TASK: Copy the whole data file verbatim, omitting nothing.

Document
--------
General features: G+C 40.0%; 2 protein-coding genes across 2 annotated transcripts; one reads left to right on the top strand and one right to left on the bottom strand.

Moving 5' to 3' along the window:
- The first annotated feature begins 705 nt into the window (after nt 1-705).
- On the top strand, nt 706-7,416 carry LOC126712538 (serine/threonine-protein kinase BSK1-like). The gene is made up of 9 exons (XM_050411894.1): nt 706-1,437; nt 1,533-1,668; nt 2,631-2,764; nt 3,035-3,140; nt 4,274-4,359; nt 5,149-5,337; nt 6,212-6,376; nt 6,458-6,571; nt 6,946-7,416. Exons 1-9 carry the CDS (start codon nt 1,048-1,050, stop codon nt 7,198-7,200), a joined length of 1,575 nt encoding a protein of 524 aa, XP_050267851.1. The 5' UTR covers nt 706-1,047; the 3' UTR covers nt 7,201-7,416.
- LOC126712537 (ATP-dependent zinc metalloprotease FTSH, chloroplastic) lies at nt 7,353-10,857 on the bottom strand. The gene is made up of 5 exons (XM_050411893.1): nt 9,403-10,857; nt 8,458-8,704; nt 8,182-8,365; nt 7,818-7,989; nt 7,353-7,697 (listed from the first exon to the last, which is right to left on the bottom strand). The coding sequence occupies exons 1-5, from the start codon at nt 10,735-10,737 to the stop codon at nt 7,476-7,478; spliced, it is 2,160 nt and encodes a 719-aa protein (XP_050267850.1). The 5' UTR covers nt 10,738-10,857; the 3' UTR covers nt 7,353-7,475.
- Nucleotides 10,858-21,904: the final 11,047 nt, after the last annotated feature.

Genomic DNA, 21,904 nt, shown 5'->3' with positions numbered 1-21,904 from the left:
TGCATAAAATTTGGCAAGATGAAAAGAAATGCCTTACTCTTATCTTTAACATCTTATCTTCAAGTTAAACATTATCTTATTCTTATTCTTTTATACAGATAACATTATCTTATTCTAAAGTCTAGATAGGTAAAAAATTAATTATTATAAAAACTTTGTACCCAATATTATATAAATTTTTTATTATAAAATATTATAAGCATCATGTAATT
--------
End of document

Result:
General features: G+C 40.0%; 2 protein-coding genes across 2 annotated transcripts; one reads left to right on the top strand and one right to left on the bottom strand.

Moving 5' to 3' along the window:
- The first annotated feature begins 705 nt into the window (after nt 1-705).
- On the top strand, nt 706-7,416 carry LOC126712538 (serine/threonine-protein kinase BSK1-like). The gene is made up of 9 exons (XM_050411894.1): nt 706-1,437; nt 1,533-1,668; nt 2,631-2,764; nt 3,035-3,140; nt 4,274-4,359; nt 5,149-5,337; nt 6,212-6,376; nt 6,458-6,571; nt 6,946-7,416. Exons 1-9 carry the CDS (start codon nt 1,048-1,050, stop codon nt 7,198-7,200), a joined length of 1,575 nt encoding a protein of 524 aa, XP_050267851.1. The 5' UTR covers nt 706-1,047; the 3' UTR covers nt 7,201-7,416.
- LOC126712537 (ATP-dependent zinc metalloprotease FTSH, chloroplastic) lies at nt 7,353-10,857 on the bottom strand. The gene is made up of 5 exons (XM_050411893.1): nt 9,403-10,857; nt 8,458-8,704; nt 8,182-8,365; nt 7,818-7,989; nt 7,353-7,697 (listed from the first exon to the last, which is right to left on the bottom strand). The coding sequence occupies exons 1-5, from the start codon at nt 10,735-10,737 to the stop codon at nt 7,476-7,478; spliced, it is 2,160 nt and encodes a 719-aa protein (XP_050267850.1). The 5' UTR covers nt 10,738-10,857; the 3' UTR covers nt 7,353-7,475.
- Nucleotides 10,858-21,904: the final 11,047 nt, after the last annotated feature.

Genomic DNA, 21,904 nt, shown 5'->3' with positions numbered 1-21,904 from the left:
TGCATAAAATTTGGCAAGATGAAAAGAAATGCCTTACTCTTATCTTTAACATCTTATCTTCAAGTTAAACATTATCTTATTCTTATTCTTTTATACAGATAACATTATCTTATTCTAAAGTCTAGATAGGTAAAAAATTAATTATTATAAAAACTTTGTACCCAATATTATATAAATTTTTTATTATAAAATATTATAAGCATCATGTAATT